Discover what the reciprocal rule is, how to use it when determining your shutter speed, and how it is affected by IS, sensor size, and more. This is a great little rule for beginners and a good reminder for advanced shooters, too!
Blur can play a powerful role in photography. It can convey a sense of action and energy. It can isolate a subject and draw your attention to a specific part of an image. The same scene can appear remarkably different due to the presence or absence of blur. But for blur to be effective, it has to be intentional and controlled. Out of control blur can ruin an image.
One type of blur that almost always destroys an image is having the entire shot be blurry because of camera shake. Fortunately, the reciprocal rule in photography can help you avoid missing that otherwise perfect shot.
What is the Reciprocal Rule in Photography?
The reciprocal rule is a rule of thumb for determining your shutter speed. Put simply, in order to avoid camera shake you want to keep your shutter speed at least one over the focal length you are shooting at. So if you are shooting with a 50mm lens, keep your shutter speed at least 1/50th of a second (usually you’ll need to set your dial to 1/60). Using a 200mm lens? Keep it at 1/200th seconds.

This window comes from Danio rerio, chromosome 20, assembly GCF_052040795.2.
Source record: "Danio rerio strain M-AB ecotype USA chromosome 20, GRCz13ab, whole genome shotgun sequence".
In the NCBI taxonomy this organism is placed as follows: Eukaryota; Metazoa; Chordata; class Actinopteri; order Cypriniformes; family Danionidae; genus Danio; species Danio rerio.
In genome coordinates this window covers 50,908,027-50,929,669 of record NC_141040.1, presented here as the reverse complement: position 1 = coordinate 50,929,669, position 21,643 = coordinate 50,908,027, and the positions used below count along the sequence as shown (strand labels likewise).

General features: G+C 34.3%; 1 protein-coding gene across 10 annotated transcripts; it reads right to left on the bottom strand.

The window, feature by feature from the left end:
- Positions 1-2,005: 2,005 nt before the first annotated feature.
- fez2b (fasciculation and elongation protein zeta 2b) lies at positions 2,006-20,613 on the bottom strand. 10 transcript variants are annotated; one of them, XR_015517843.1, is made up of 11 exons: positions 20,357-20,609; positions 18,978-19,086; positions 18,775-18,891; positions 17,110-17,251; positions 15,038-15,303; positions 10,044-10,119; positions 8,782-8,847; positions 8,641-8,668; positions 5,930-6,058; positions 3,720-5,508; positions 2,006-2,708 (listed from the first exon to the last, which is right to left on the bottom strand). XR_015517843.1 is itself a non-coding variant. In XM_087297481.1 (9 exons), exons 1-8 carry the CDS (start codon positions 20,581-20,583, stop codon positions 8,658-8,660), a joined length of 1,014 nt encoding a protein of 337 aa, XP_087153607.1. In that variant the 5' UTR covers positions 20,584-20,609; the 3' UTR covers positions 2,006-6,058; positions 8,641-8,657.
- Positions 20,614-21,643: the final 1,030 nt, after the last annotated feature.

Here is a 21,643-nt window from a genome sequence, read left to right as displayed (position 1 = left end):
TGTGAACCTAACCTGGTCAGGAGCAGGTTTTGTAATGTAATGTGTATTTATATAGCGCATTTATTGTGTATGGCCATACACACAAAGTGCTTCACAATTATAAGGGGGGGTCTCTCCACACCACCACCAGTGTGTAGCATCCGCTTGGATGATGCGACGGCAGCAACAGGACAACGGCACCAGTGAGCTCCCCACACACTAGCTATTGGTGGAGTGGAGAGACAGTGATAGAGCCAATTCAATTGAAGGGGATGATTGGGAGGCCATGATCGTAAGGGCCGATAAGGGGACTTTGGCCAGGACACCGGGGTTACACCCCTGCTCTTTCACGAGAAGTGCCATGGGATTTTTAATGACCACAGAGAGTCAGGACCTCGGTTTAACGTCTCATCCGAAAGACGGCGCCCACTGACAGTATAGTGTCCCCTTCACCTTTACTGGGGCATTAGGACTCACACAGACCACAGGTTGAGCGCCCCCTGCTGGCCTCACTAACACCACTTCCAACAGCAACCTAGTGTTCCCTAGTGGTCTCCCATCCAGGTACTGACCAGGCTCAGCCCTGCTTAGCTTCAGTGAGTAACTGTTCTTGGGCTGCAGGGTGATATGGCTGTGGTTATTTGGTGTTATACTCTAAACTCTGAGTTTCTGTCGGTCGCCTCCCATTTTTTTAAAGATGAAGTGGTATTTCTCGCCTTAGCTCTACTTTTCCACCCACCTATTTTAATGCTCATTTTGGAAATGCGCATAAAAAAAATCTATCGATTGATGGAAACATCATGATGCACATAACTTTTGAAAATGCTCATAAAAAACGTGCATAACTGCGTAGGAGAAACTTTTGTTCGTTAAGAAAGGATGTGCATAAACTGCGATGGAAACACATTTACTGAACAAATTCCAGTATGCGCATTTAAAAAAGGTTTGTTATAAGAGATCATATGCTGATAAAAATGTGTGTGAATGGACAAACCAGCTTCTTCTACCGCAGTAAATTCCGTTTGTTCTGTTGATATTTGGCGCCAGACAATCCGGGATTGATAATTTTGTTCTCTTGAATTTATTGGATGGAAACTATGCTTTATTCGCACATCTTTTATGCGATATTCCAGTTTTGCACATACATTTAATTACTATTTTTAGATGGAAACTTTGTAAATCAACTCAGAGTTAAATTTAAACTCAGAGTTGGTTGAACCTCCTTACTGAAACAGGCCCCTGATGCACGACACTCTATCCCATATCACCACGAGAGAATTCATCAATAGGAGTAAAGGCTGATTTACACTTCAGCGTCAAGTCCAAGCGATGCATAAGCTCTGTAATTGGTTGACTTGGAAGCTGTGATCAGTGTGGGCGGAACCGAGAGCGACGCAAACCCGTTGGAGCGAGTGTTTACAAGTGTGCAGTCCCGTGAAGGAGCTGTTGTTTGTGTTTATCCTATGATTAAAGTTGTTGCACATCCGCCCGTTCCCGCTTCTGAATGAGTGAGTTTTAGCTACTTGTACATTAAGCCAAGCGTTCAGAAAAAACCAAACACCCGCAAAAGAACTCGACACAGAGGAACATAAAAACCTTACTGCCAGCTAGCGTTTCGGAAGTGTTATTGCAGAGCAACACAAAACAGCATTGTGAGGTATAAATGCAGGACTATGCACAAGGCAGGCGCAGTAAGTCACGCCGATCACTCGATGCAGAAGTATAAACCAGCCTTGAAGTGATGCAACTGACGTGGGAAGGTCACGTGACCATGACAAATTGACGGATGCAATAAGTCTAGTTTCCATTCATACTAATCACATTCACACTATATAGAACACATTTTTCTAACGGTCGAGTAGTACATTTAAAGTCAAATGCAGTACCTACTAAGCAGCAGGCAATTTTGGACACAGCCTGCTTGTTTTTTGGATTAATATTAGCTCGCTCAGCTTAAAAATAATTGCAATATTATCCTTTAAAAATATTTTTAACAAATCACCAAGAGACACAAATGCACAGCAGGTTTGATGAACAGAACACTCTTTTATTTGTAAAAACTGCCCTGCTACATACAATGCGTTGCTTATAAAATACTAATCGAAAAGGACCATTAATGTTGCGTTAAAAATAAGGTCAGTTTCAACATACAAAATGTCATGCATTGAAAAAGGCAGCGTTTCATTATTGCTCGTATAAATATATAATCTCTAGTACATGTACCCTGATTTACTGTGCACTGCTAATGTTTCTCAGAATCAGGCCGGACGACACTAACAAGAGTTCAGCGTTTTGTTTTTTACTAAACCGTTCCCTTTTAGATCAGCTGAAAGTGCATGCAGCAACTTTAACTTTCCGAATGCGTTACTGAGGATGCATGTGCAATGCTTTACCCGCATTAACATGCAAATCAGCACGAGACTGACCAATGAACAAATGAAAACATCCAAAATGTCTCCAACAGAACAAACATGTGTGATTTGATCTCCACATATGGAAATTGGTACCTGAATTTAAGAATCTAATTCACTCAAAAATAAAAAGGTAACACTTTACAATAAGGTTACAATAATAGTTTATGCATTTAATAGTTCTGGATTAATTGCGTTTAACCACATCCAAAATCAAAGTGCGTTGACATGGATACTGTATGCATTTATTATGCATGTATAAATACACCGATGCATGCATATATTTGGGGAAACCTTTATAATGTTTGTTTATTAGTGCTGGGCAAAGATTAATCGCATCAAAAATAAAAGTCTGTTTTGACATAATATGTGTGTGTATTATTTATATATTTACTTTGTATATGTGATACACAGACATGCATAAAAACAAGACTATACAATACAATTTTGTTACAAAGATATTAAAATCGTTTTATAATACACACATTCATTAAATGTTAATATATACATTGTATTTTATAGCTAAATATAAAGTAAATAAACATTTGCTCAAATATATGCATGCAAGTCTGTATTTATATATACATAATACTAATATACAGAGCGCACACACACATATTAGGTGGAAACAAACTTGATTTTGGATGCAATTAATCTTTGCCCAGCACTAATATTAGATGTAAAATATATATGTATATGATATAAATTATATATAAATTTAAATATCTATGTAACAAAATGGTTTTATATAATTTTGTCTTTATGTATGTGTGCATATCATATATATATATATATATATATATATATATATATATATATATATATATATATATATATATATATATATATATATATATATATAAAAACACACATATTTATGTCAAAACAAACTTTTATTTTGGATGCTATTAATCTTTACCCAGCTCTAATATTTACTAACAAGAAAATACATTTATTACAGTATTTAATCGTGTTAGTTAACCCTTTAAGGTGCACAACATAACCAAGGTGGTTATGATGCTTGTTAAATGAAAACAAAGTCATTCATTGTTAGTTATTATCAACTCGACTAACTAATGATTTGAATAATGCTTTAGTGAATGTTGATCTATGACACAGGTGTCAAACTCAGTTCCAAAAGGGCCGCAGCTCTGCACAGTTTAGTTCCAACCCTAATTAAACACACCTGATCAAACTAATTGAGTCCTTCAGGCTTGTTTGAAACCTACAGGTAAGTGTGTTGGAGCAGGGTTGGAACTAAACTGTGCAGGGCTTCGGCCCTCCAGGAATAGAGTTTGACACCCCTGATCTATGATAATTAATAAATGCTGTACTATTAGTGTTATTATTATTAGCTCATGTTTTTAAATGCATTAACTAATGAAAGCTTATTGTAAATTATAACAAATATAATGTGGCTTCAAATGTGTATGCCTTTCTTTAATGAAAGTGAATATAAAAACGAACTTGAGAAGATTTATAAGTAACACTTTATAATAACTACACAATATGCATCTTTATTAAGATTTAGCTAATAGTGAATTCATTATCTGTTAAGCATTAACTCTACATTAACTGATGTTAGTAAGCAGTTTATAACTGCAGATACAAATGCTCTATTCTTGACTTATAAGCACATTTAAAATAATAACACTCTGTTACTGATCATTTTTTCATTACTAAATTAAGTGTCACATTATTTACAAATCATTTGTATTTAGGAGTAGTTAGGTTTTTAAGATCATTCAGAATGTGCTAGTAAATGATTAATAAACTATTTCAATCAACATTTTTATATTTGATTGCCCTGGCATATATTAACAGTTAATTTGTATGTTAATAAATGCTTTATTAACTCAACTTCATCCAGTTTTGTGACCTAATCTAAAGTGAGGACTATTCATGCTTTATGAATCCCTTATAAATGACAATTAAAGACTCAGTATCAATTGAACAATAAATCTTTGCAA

Of course, as with all rules of thumb, this is more of a guideline than a rule, and there will be exceptions and times where it doesn’t apply. Let’s look more at camera shake, how to avoid it, and the nuances of the reciprocal rule.
What is Camera Shake?
Any time something changes its relative position to the sensor while the shutter is open, the camera records every position that it’s in, causing it to essentially smear (i.e., blur) together. But what happens when the camera moves while the shutter is open? Relative to the camera, everything in the scene appears to move. Thus, everything in the scene is smeared around a little bit. What you get is an image that is consistently and uniformly blurred.
Camera shake usually happens when you are hand holding a camera with a shutter speed that is too slow. If you’re shooting very early or late, for example, the lower light levels make camera shake more likely. No matter how steady you think you are, you’re naturally going to sway a little bit, or your hands will shake a little bit, or you’ll move just a little when you breathe.
To avoid camera shake, you need to make sure your shutter speed is fast enough that these micro movements are not noticeable in the final image, which is where the reciprocal rule comes into play.